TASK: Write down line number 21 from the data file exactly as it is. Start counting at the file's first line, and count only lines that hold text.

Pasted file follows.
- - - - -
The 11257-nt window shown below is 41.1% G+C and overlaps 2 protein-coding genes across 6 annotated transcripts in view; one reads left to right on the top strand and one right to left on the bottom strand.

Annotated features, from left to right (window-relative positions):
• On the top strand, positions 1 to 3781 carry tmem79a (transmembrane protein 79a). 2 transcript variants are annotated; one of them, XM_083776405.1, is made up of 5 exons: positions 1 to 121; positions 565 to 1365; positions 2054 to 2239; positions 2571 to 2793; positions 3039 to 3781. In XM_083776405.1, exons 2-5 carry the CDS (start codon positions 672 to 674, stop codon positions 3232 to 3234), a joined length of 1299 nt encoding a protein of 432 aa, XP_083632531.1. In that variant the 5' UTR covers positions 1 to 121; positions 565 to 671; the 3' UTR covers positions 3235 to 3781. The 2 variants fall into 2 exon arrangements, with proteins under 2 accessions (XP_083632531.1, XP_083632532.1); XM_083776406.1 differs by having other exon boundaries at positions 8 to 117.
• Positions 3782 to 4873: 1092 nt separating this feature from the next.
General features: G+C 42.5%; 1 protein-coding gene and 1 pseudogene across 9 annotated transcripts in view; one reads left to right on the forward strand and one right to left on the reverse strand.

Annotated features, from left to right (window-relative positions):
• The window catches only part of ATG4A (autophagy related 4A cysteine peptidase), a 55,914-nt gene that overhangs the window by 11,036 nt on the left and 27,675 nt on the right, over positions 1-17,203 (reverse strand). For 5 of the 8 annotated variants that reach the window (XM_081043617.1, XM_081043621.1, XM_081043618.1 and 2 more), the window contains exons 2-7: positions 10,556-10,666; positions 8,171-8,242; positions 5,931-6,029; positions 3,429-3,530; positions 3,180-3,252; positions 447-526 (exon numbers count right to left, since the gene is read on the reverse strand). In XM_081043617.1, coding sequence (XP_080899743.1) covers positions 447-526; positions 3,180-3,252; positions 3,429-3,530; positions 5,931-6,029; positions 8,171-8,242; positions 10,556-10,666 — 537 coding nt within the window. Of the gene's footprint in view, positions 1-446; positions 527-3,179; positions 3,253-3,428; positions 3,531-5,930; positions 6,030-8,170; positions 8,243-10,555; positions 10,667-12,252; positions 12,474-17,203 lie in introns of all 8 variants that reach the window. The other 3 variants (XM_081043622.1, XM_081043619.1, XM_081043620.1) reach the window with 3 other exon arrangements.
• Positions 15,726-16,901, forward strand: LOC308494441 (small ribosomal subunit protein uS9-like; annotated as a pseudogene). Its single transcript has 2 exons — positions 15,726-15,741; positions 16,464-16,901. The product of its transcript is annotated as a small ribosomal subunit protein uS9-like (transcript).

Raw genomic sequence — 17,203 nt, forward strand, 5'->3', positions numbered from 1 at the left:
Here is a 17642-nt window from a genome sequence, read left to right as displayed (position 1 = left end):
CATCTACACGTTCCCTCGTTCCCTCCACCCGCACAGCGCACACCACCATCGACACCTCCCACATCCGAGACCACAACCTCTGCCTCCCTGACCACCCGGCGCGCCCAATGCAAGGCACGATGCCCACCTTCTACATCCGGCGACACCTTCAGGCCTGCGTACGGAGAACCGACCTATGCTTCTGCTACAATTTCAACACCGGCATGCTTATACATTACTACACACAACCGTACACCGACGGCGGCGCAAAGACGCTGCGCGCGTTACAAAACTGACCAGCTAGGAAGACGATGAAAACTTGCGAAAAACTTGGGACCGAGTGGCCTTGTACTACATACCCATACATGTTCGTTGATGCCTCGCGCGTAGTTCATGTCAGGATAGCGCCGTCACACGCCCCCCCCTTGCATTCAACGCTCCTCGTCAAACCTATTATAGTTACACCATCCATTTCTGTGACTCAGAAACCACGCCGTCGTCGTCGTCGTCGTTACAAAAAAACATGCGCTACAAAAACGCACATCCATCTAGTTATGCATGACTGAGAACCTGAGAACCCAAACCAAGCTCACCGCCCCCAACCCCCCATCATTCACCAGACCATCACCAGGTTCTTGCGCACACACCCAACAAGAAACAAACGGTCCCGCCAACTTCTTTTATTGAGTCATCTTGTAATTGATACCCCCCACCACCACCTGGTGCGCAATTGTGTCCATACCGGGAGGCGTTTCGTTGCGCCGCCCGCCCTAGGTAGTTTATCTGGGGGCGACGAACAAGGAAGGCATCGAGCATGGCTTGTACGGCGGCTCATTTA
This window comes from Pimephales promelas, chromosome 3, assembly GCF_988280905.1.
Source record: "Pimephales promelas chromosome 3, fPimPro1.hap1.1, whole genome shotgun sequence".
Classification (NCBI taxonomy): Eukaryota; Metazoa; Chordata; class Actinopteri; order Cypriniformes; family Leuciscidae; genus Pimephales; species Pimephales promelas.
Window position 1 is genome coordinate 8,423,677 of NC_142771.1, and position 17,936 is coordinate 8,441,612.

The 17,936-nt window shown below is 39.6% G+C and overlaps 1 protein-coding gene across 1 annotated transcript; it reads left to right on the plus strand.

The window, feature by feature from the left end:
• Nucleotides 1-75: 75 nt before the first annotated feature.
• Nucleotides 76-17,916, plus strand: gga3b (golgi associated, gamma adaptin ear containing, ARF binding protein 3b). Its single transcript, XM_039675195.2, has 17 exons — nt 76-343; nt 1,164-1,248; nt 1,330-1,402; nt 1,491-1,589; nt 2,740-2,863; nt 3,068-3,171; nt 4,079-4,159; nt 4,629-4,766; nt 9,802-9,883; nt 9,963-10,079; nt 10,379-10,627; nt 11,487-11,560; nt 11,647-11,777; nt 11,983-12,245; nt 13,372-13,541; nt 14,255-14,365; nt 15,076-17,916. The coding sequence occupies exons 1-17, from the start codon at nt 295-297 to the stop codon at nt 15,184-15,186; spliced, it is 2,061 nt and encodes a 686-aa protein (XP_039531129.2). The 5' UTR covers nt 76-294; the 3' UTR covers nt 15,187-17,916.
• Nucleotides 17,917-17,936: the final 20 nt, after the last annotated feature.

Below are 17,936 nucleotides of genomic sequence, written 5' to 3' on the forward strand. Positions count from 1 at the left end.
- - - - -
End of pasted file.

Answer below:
Below are 17,936 nucleotides of genomic sequence, written 5' to 3' on the forward strand. Positions count from 1 at the left end.